It is almost impossible for me to discuss my own music without making reference to a person or piece of art that was central to my music’s creation. Dedication, citation, attribution, these are all attitudes that punctuate my creative process with gratitude for the sources of my output. These pieces are not simply footnotes on the artwork, people, and experiences that have meant so much to me. The music, however, would not have been written without them. The Fantasy is an early work that has nevertheless been one of my most frequently performed, championed by friends in the years since its premiere. The brilliant violist and composer Christopher Lowry, whom I met during my time at Vanderbilt University, included the Fantasy in his doctoral dissertation “The Viola in the 21st Century.” The Fantasy’s name adequately expresses its formal freedom: an exploration of different moods, colors, meters, and tempi. New material follows new material, woven together by a central thematic thread that maintains the continuity of a changing dream.


Another Vanderbilt colleague catalyzed the “Morceaux des Noces.” This work began as simply one “Morceau,” the first movement a commission from the flutist Sarah Wood for her wedding in June 2013. I subsequently expanded the piece into three movements, dedicating the second movement to my parents in honor of their marriage that has lasted over a quarter century. The third movement’s dedication is “For the Marriage of Faustus and Helen,” the title of an ecstatic poem by Hart Crane. Crane was a favorite poet of Matthew McDonald, one of the most important people and artistic influences I met at Vanderbilt University. The three movement quartet was premiered by members of the Price Hill String Quartet  in Cincinnati, OH at a benefit concert, with proceeds going to the organization Freedom to Marry Ohio, a marriage equality advocacy group.


Dr. Michael Alec Rose introduced me to Fernando de Szyszlo’s paintings, beginning a longstanding creative relationship with the esteemed Peruvian painter’s dark, symbolic work. I have composed four pieces to date inspired by de Szyszlo’s work, leading to a lasting correspondence and friendship with the artist. In the winter of 2016 I went down to Lima to visit the Szyszlo family, accepting their generous offer of hospitality. Over four days I met four generations of Szyszlos, spending a substantial amount of time with each of the members of the family. The movements of the Sonata “Los Dedicatorias” each take as their musical material a transformation of the names of members of the Szyszlo family. The final movement melodizes the names of two people I met serendipitously through travel circumstances, with whom I had the pleasure to spend my final day exploring Lima. In a sense, each movement reflects the character and some qualities of the people whose names I used: the seriousness of Fernando’s artwork, Vicente’s energetic nature and Fernanda’s grace, the beautiful love of Manuela for her daughter Noella and the lightning-fast banter between Adam, Cristina, and myself. In another sense, all of the movements are dedicated to all of the people I met. I hope they appreciate the gift of this piece as I value the gift of their friendship.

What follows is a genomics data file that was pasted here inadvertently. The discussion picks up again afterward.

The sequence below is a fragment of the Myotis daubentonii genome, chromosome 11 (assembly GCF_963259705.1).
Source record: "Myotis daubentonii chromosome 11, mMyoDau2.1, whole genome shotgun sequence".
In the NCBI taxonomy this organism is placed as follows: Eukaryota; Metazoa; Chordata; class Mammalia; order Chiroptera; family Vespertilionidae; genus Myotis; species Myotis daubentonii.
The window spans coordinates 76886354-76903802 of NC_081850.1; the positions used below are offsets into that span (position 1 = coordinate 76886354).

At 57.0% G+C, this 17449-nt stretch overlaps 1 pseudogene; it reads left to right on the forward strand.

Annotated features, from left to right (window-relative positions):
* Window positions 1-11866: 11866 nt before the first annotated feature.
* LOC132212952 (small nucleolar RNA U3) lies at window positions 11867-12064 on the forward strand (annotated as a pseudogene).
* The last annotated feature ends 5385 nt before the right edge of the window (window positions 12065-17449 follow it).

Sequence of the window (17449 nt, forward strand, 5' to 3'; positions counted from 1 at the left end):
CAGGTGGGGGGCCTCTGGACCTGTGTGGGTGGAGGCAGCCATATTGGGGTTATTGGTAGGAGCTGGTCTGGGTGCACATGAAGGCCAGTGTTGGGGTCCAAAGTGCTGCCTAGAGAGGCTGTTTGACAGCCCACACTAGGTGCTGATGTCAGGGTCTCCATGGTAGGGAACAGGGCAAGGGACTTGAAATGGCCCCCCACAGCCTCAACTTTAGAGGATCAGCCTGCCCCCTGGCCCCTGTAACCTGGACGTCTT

Another cross-continental journey led to the Variations: an exchange program with the Royal Academy of Music that was Michael Rose’s brainchild. While not a pastiche, the Variations juxtapose starkly different styles of the 20th century: from Shostakovich to Feldman to Lutosławski’s aleatoric techniques, and others. The work’s virtuosic violin cadenza variation was inspired by the leader of our exchange program, the new music champion Peter Sheppard-Skærved.


I had brushed shoulders with Shostakovich the year before when I had performed his Sonata with my friend, the violist Emma Dansak. I drew upon the Russian composer’s  emotional geography of cattiness and sarcasm as well as tragedy and pensive calm in conceiving the Sonata for Violoncello and Piano. A work that was composed as part of an interdepartmental collaboration at the Peabody Institute, I wrote the Sonata so that it could be performed either with bassoon or violoncello and piano in the hopes of expanding the scope of emotions that I felt were rare in the bassoon repertoire. Work on this piece brought back not only the difficult territory of the Shostakovich Sonata itself, but some of my own terror at the time as I grappled with a piece on the edge of my proficiency as a performer. Like the Fantasy, this piece has traveled far, with performances in Valencia, Spain, Monroe, Louisiana, and Baltimore, Maryland. My deepest thanks go to Sarah, Marika, Yang, Michael, Joshua, Andrew, and, especially, Lavena.   -Peter Dayton

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